Top 10 injury prevention tips

Distance runners are always pushing the boundaries. More mileage, more weekly runs, faster reps, more ab work and ultimately faster Personal Best times. Injury is one of those nasty facts of being a dedicated distance runner. Regardless of your level and speed, we are all subject to injury at some point. Common distance runners injuries may include shin splints, stress fractures, patellofemoral knee pain, plantar fasciitis and soft tissue tears.

Here are a few basic tips that may help prevent injuries occurring in the first place.

10. Take it step by step - Regular, consistent training is the best way to keep getting better. Try and keep a slow and steady approach to your improvement.

9. Use the 10% rule - This relates to things like weekly mileage, weekly long runs etc. Only increase your mileage by no more than 10% each week.

8. Let your body adapt - If you run for three weeks in a row by increasing your mileage each week, back off for a week and let your body adapt.

7. Change your shoes - Sure shoes vary, but they all wear out. Some shoes will last for a long time before they are considered worn out, taking in factors such as your gait and weight. Chances are, if your shoes start to feel like they are not giving you much support, it is time to upgrade.

6. Rotate your shoes - If you can, try and have a stockpile of sorts, so you do not wear the same shoes two runs in a row. Believe it or not, the EVA in the inner sole of your shoe can "rebound" if you give it time. And incidentaslly, by rotating them, you can get more life out of your shoes.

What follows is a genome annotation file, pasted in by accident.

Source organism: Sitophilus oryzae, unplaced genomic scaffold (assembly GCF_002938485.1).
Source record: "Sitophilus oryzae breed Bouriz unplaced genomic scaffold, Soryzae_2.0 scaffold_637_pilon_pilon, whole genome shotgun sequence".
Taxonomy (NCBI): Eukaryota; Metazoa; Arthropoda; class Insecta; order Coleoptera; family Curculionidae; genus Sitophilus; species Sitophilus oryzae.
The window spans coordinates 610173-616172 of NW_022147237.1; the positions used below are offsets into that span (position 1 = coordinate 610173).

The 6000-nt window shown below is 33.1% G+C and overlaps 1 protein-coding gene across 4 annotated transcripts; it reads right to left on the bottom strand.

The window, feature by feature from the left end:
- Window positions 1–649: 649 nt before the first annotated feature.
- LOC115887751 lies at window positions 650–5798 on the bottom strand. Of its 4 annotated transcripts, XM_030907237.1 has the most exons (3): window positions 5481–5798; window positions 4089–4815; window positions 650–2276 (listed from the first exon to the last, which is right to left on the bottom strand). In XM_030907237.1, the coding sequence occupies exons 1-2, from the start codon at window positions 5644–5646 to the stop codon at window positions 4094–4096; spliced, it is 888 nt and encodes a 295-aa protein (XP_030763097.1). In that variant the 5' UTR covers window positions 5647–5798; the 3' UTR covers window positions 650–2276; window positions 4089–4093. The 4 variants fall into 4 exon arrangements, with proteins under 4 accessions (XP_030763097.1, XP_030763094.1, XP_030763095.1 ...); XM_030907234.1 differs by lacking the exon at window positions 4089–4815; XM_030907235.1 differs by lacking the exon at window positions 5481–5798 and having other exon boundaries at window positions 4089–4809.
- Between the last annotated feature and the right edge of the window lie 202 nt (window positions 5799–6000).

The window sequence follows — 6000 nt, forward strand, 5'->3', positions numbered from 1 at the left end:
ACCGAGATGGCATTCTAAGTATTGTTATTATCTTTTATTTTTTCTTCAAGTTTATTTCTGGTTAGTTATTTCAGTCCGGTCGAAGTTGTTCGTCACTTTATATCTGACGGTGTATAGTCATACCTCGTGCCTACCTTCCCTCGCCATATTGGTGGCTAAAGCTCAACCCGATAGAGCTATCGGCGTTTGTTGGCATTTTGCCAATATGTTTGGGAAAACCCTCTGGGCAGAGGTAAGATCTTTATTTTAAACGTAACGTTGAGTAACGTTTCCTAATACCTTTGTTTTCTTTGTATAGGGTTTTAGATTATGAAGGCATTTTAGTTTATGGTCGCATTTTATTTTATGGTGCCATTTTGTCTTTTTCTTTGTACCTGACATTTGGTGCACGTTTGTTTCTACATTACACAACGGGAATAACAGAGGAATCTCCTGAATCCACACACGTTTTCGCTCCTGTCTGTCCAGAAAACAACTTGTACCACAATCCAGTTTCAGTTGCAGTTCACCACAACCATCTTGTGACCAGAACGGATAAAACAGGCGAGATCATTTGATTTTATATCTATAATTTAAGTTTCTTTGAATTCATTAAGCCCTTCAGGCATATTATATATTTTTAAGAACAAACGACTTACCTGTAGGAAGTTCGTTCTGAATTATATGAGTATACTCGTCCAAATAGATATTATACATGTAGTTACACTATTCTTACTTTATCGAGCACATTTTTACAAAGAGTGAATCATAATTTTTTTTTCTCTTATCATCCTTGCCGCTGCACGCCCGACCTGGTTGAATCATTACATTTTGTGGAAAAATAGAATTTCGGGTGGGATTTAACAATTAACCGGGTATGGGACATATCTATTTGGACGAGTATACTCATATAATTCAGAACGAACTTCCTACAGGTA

5. Get a rub - Massage is a great injury prevention method. While not everyone can afford the time or money to get one, even one a month can be great to lower your injury risk. If you have health insurance, you will be surprised how cheap you can actually get a massage for. It is also a nice reward for all the hard work you put in!

4. Add ice - Ice is your best friend for soft tissue injuries. If you slightly hurt a muscle, or rolled an ankle on a trail, put some ice on it as soon as you can.

3. Take an ice bath - Are you feeling absolutely knackered after a hard run? Pop a bag or two of ice in your bath and jump in for ten minutes when you get home. Sure the pain is intense, but you will love the effect afterwards and will have a great nights sleep afterwards.

2. Run on soft - Use soft surfaces to run on. Keep to the grass and dirt whenever possible and limit the use of running on roads, concrete or track.

1. Listen to your body - If you feel a touch tender somewhere and know you are on the knifes edge, do not be afraid to rest the body up for a day or two, instead of heading out for that next long run.

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